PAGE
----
CBC News asked the OPP if York Regional Police informed the provincial service of Hajtamiri’s case, if they were told she was staying with relatives in Wasaga Beach and if the OPP Ontario had taken steps to protect its safety.
But in an email, an OPP spokesperson said the service could not discuss the details of the case in order to protect the integrity of its investigation.
Given that the Wasaga Beach address was linked to Hajtamiri’s family and that the police do not appear to have watched the house, Bains does not understand why the police would approve of his move to the small town about 145 kilometers north of Toronto. .
“If Elnaz’s imminent danger was recognized and seen — and seen as it should have been — it’s hard to see how his move to a relatively remote town in Ontario has enhanced his safety,” Bains said.
A manager of shelter services at Interval House – Canada’s first center for abused women and children – told CBC News that after Hajtamiri reported her assault to the police, she would be expected to receive resources to ensure his safety.
“She has to put this security plan in place,” said Paula Del Cid. “They could have put her in touch with safe havens.”
Hajtamiri broke up with her boyfriend in October
Hajtamiri, who also goes by the surname Tamiri, was born in Iran and came to Canada in 2018. She found work in the import-export shipping industry, according to a press release from her family, but she quit her job to focus on starting a cake-making business.
Bains and other sources told CBC News that she broke off her relationship with ex-boyfriend Mohamad Lilo in October last year. On November 19, Hajtamiri contacted police after her ex-boyfriend came to her condominium building, according to York Regional Police.
The police department said officers spoke with the ex-boyfriend and told him he was not welcome to return to the building. Since Hajtamiri’s abduction, the Ontario Provincial Police have charged Lilo with criminal harassment. He was released on bail at the end of January and is next due in court on April 12. Sources say the alleged stalking happened in the weeks leading up to his disappearance.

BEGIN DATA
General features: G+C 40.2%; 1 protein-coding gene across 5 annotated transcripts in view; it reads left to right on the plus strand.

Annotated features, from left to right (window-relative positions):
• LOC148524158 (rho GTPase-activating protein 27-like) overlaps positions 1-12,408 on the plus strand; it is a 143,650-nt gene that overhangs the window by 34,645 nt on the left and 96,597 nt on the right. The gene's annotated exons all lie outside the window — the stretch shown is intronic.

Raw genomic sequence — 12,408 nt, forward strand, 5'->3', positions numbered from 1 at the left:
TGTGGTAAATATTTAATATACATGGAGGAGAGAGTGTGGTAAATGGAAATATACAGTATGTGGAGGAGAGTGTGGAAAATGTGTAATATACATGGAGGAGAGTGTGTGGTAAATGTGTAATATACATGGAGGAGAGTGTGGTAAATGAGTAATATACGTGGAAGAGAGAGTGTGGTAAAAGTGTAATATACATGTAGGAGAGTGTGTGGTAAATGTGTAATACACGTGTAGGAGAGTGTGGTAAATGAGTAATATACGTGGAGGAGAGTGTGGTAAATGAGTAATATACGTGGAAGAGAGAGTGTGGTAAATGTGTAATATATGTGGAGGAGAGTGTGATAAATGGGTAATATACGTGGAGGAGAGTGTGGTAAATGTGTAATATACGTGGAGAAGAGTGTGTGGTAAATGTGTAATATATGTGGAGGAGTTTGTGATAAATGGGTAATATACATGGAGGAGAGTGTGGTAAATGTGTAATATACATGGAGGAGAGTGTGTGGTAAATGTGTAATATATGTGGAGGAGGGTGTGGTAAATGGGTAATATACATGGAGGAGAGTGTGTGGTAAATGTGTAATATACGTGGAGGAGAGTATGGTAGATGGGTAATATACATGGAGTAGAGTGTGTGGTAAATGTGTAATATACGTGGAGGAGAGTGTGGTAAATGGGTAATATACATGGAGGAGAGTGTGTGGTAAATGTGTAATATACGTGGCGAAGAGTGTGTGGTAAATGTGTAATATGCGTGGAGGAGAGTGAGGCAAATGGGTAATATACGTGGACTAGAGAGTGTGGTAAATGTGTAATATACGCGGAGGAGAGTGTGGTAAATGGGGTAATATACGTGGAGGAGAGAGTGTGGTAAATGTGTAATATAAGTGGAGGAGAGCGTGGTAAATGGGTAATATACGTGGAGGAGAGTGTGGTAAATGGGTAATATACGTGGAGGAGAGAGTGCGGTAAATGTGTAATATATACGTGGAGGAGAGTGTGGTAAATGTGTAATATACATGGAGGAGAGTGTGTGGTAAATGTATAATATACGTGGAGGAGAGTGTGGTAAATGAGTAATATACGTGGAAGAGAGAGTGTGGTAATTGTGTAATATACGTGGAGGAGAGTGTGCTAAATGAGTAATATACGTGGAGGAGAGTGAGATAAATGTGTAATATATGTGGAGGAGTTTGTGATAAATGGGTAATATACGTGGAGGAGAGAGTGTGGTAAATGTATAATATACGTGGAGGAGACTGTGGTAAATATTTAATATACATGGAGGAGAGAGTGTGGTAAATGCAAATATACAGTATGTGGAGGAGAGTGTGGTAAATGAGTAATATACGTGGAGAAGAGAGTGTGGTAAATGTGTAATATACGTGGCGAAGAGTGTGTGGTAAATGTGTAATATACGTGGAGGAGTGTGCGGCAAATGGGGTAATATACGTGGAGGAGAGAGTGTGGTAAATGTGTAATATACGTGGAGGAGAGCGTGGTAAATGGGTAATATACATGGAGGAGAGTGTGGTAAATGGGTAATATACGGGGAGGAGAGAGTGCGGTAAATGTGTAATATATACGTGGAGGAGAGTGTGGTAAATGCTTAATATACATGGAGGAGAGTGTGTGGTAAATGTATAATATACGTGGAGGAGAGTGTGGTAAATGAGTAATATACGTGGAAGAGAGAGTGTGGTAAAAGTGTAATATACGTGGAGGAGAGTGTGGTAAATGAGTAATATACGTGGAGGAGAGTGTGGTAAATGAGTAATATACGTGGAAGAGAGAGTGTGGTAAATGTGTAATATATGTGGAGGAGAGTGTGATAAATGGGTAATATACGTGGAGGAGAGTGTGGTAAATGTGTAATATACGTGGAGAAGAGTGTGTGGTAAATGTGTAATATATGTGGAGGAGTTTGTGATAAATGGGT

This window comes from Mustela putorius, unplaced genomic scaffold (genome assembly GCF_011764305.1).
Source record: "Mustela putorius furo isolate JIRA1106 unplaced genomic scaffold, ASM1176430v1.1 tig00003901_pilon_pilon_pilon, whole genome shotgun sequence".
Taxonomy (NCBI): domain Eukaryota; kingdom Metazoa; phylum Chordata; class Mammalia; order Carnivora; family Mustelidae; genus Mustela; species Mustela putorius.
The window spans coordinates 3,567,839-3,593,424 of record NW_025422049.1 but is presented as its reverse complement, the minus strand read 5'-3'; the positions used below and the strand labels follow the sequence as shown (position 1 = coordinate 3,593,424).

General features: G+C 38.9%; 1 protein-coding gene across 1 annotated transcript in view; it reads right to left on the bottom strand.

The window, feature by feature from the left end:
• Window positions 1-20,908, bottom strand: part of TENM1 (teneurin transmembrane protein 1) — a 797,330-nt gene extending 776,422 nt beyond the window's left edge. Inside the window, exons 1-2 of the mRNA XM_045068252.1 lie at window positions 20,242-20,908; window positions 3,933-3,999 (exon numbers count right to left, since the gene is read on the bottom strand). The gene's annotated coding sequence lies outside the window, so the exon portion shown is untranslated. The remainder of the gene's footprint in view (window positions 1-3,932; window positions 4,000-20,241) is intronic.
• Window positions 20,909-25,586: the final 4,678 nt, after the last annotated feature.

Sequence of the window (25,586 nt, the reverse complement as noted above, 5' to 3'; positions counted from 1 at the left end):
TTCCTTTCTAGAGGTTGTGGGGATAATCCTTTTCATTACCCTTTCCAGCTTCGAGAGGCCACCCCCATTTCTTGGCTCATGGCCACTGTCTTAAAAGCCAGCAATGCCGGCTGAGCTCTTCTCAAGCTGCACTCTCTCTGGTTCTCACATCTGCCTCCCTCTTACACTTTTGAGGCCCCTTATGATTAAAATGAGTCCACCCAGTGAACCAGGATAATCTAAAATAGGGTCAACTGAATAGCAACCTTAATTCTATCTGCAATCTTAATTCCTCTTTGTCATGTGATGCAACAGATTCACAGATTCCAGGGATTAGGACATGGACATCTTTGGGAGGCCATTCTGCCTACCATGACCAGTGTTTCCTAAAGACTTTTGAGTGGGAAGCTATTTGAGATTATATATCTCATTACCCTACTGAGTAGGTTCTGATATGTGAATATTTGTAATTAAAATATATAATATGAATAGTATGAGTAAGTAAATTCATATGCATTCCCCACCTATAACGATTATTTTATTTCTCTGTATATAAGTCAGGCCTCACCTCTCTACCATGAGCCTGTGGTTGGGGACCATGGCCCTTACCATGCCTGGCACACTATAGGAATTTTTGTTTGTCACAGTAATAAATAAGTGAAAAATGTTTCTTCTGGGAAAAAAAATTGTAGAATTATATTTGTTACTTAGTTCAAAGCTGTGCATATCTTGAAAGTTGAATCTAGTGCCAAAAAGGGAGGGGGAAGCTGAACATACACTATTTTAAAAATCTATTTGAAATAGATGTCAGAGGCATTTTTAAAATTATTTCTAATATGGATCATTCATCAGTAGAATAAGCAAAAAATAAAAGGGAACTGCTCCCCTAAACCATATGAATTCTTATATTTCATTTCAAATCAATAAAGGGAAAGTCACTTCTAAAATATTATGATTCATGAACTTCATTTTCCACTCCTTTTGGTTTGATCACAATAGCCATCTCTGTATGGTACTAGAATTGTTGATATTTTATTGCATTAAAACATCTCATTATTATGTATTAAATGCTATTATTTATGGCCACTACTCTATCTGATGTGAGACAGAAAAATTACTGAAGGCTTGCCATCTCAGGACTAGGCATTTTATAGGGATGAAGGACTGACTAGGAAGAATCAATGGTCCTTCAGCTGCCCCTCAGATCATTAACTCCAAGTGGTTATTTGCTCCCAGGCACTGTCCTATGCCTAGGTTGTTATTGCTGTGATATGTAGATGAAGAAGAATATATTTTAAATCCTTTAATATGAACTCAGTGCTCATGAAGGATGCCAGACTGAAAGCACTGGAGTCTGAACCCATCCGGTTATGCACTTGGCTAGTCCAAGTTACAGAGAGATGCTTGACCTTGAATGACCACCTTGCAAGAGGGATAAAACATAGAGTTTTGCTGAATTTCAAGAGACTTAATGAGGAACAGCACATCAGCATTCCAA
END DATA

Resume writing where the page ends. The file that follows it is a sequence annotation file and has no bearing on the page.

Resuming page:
Police have not charged anyone with abducting Hajtamiri or assaulting her in the parking lot of her building at this time.
“Imminent danger” after the first attack
During the December 21 attack, Hajtamiri was beaten with a frying pan, her cousin told CBC News, and suffered a head wound that required 35 to 40 stitches. CBC News is not identifying the cousin, who lives in the United States, out of concern for her safety.
The same cousin told CBC News that Hajtamiri had reason to believe she was being watched at the time of the first attack after tracking devices were found on a car she was renting. In fact, Bains says, the parking lot attack happened shortly after Hajtamiri brought those tracking devices to York Regional Police.
At that time, Bains says investigators should have known Hajtamiri was in “imminent danger.”
“I hope there was a plan in place that just failed. There was a glitch, there was a team change, there was an inadvertent ball drop. That’s what I’d like to think,” Bains said.
“I don’t want to think that the kidnapping of Elnaz was the result not only of ill intent towards her by her attackers, but also of the negligence of the system of which I am a part.”
In an email, a York Regional Police spokesperson said CBC News officers are conducting a thorough investigation and continue to work closely with the Ontario Provincial Police.
“We will continue to work diligently on this issue until it can be resolved,” said Const. Nicole.
Hajtamiri is described as five-foot-three, with a slim build and shoulder-length black hair. OPP investigators have set up a dedicated hotline for the case at 1-833-728-3415, and are asking the public for any information that might help locate Hajtamiri.